The Louvre. In all its glory...and all its absurdity. I had my heart set on seeing the Mona Lisa and Venus de Milo, like every other Tom, Dick, and Harry, when in Paris. I couldn't have foreseen the amount of craziness taking place underneath that glass pyramid and within those concrete walls. People go nuts for some famous art. Seriously. They will take you out if you get in their way. There are no such things as lines or politeness in a place like this. You have to go in knowing that you will be dealing with the masses. Our plan was as follows: put your game face on, see what everyone comes to see, and then get out, regroup, fuel, and re-enter if we dare.
We took a deep breath and entered. Once we got our tickets and picked up a map, we headed straight for Mona. To get to her you have to walk through a number of other hallways all filled to the brim with paintings upon paintings. This was my first taste of what the Louvre really is -- more art than any one person can absorb in a lifetime.
The Louvre is no joke. Wall space is limited to say the least. Paintings literally seemed to be on top of one another. We must have been overwhelmed by the amount of art on the walls or by the crowds of people, take your pick, that we walked right past the room Mona lives in, Salle 6.
There she is. Yep, that is her. Little, ole Mona. Are you thinking what I am thinking? Really? That's it. I mean, good painting, but why all the built up drama of the MONA LISA? Now, I don't speak for Josh here, but I think he is in the same boat as me. Josh was actually more infatuated with the massive picture on the opposite wall in Salle 6.
We lasted about two minutes and then took off for the next must-see, Venus de Milo. Again through the crowded halls we walked.
And, BAM...Venus and her crowd. These couple areas truly felt like we were in a zoo. People rushing to get closest to the painting or statue. A million flashes going off around you when no flash photography is allowed. It was like everyone was on a photo scavenger hunt and were racing to be the first one's done. All a little overwhelming for me.
I decided to hide out in a corner for a bit. Take in her beauty from a far and get the best picture of them all. Who ever sees the backside of Venus? Again, my lame sense of humor.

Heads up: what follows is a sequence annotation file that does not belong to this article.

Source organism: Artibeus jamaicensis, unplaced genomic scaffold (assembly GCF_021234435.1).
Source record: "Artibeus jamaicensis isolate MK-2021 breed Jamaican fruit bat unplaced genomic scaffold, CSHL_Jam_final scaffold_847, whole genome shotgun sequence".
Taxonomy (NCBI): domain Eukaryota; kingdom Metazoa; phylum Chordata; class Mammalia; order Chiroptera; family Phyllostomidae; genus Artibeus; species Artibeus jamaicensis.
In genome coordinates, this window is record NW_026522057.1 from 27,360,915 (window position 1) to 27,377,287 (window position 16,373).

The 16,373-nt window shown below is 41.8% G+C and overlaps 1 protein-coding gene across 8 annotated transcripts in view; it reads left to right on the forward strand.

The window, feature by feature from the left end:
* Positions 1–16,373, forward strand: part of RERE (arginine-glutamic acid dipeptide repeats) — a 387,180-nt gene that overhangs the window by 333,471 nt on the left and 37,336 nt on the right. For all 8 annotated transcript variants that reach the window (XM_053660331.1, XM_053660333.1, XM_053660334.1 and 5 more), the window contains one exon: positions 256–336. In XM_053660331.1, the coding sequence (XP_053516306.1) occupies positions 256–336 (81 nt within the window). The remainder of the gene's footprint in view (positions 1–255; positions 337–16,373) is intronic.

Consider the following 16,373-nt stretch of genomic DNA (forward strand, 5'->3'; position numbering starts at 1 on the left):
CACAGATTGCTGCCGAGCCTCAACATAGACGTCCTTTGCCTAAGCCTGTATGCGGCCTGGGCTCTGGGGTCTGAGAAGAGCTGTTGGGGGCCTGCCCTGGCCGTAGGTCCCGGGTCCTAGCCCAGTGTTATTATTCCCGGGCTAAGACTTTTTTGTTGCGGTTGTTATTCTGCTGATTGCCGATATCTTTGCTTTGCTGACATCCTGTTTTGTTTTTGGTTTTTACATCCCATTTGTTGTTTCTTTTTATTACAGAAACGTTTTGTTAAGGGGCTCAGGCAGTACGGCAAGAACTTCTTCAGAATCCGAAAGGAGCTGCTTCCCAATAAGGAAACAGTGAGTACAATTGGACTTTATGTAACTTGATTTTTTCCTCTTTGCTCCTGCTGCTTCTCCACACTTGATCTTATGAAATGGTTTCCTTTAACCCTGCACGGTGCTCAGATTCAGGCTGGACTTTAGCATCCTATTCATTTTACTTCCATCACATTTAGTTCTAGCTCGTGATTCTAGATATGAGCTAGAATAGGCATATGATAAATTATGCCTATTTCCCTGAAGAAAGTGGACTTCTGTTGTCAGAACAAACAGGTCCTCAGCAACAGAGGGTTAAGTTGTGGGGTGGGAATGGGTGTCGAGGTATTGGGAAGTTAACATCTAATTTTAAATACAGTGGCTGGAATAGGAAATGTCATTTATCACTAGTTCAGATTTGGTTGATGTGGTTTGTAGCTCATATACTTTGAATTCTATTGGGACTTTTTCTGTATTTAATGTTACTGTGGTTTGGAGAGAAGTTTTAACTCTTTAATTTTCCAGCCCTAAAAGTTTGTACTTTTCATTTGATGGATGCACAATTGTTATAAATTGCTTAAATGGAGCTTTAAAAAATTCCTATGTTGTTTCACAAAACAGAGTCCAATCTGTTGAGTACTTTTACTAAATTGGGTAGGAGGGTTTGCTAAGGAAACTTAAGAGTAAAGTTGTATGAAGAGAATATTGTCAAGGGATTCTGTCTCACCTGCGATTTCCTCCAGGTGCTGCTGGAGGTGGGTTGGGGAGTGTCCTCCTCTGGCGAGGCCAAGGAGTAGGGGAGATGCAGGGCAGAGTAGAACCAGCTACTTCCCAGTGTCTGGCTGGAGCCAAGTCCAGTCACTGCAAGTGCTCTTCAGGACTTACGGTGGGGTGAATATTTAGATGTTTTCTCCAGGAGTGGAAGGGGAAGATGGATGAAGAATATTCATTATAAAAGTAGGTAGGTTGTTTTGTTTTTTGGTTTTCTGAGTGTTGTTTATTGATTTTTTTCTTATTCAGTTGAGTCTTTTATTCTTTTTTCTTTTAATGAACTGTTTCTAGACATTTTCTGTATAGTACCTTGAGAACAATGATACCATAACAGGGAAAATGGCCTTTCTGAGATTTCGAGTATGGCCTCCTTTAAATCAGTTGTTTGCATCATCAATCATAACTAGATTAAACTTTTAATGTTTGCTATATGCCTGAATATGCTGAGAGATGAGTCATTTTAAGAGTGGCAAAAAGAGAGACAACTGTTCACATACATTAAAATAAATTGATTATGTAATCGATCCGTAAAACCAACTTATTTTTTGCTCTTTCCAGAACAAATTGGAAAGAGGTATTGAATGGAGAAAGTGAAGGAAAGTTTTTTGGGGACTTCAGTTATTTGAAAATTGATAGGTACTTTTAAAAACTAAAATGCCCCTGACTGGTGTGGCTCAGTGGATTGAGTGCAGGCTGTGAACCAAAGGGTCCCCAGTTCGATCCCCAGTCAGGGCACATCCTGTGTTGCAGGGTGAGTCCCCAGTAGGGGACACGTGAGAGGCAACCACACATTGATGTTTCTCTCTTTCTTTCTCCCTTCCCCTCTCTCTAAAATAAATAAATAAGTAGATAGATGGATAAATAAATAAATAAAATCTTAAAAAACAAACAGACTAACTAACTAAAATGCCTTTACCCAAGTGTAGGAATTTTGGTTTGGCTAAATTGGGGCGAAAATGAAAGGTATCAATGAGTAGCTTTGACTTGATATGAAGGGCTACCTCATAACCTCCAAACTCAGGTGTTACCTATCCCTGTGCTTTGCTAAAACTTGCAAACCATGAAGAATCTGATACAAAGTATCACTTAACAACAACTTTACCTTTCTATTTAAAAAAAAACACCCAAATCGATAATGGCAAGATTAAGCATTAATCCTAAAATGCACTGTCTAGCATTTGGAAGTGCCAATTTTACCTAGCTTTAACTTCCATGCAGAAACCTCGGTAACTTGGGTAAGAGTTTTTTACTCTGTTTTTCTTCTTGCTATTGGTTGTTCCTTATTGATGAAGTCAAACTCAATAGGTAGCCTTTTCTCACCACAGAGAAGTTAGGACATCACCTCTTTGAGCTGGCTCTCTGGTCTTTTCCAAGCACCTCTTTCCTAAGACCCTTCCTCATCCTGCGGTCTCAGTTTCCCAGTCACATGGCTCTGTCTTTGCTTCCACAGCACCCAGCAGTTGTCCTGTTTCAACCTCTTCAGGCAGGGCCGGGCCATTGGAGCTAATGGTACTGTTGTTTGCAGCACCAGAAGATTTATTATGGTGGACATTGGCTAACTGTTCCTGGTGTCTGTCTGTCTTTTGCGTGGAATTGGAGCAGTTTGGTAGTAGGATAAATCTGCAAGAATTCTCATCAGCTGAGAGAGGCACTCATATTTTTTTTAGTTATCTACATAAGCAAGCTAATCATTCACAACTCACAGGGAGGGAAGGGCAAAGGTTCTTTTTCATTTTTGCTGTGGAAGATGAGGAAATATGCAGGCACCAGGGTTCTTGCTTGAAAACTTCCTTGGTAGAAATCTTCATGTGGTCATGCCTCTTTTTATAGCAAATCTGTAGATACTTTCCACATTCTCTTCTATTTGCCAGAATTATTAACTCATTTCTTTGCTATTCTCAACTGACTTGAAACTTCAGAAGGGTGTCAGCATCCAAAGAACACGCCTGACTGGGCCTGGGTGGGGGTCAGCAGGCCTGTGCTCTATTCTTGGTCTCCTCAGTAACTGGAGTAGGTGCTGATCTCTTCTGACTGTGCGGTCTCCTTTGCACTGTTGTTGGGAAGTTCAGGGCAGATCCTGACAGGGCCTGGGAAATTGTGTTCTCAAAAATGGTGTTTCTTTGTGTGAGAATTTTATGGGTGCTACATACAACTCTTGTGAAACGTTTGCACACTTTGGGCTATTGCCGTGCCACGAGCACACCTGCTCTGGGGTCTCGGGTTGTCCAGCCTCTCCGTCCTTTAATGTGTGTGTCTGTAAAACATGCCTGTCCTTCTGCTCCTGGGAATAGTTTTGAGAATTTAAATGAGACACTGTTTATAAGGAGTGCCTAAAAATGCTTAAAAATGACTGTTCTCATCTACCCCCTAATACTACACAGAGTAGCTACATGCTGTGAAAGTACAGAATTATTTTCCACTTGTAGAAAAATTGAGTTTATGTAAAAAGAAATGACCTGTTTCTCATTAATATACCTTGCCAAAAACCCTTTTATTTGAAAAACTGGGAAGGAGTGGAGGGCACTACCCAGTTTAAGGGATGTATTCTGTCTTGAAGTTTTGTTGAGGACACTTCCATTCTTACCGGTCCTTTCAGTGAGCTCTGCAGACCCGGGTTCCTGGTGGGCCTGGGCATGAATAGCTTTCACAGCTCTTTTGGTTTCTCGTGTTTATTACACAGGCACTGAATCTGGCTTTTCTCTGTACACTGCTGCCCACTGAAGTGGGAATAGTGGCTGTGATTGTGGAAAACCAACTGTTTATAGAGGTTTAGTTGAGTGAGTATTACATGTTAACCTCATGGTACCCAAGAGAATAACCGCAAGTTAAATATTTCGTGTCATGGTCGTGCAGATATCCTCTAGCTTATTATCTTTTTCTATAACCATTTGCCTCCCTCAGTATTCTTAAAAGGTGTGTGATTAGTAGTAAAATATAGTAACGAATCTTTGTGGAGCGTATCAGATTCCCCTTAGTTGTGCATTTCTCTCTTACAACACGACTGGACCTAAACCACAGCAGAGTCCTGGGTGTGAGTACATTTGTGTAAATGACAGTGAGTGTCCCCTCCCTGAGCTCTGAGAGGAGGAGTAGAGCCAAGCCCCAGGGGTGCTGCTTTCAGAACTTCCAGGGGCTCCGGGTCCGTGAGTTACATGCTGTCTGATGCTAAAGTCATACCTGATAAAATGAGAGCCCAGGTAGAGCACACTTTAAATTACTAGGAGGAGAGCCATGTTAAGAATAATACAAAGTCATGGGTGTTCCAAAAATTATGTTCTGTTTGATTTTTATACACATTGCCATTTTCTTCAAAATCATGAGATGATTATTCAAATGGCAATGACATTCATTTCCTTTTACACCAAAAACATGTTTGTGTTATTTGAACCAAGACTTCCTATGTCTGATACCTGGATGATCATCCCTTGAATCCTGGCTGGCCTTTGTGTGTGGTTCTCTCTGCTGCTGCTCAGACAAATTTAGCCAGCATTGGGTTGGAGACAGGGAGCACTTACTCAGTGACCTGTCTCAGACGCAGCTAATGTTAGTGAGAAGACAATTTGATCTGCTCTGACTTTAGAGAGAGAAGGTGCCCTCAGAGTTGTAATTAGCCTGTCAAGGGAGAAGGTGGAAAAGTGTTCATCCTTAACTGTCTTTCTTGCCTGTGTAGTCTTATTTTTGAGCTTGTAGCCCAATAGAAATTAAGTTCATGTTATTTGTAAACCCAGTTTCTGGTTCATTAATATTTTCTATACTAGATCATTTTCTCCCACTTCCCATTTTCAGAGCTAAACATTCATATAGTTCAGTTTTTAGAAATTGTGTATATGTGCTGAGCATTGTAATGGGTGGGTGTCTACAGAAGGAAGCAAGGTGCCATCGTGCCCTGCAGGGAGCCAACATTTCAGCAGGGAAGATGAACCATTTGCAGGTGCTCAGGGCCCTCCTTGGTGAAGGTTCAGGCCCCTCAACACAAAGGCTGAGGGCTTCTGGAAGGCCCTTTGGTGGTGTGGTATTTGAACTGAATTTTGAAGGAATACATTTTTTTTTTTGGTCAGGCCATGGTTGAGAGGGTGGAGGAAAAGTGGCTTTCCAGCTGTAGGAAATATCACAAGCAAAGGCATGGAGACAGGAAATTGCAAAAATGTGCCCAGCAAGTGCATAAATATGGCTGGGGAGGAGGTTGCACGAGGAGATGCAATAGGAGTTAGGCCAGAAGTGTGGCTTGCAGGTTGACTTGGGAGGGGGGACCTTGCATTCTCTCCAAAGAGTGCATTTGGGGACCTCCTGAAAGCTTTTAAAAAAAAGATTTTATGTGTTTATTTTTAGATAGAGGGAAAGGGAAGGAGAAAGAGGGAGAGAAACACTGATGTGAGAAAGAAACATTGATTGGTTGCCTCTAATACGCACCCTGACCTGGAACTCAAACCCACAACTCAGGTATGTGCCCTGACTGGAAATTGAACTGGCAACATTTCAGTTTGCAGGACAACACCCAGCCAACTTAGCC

Done and done. Mona and Venus. And, that only took us an hour or two. We packed it in and headed out to find a quick bite to eat and to regroup after the frenzy. After this needed break, we found a secret entrance for anyone who already has a ticket. Sweet. No line for us. Once we got back to the crowded center, we set off in a new direction. Away from the mob, away from the craziness.
Josh has this sort of luck that follows him. Whenever he just wanders aimlessly, we seem to stumble upon the best parts of wherever we are at. Somehow, through this maze of a museum, we end up at Napoleon's Apartment. This was a total surprise to me. I have never heard anyone even mention this area of the Louvre.
You've heard of "little man's complex", right? We sat down on a bench to just take this site in. Unreal. Who sleeps in a bed like that? How much gold does one man need?
Dinner for 40, anyone?
For some reason I feel like Donald Trump and Napoloen would have hit it off. Diamond-encrusted this, gold upon gold of that. It was awesome. But, after all of this sparkle and glimmer, my favorite part of the Louvre was still this random picture I caught glimpse of when walking through a side room off of the crowded halls.
Le Singe Peintre by Alexander-Gabriel Decamps. What do you think the artist is trying to get across in this piece of work? That any monkey can be an artist? I love when you find those hidden gems in a congested madhouse.
I still feel like I was part of the Griswald family in "European Vacaction" wondering the halls of the Louvre trying to squeeze in as much art as possible in only a days time. I am looking forward to my second trip when I can steer clear of the crowds and really get to focus on why you come to the Louvre in the first place.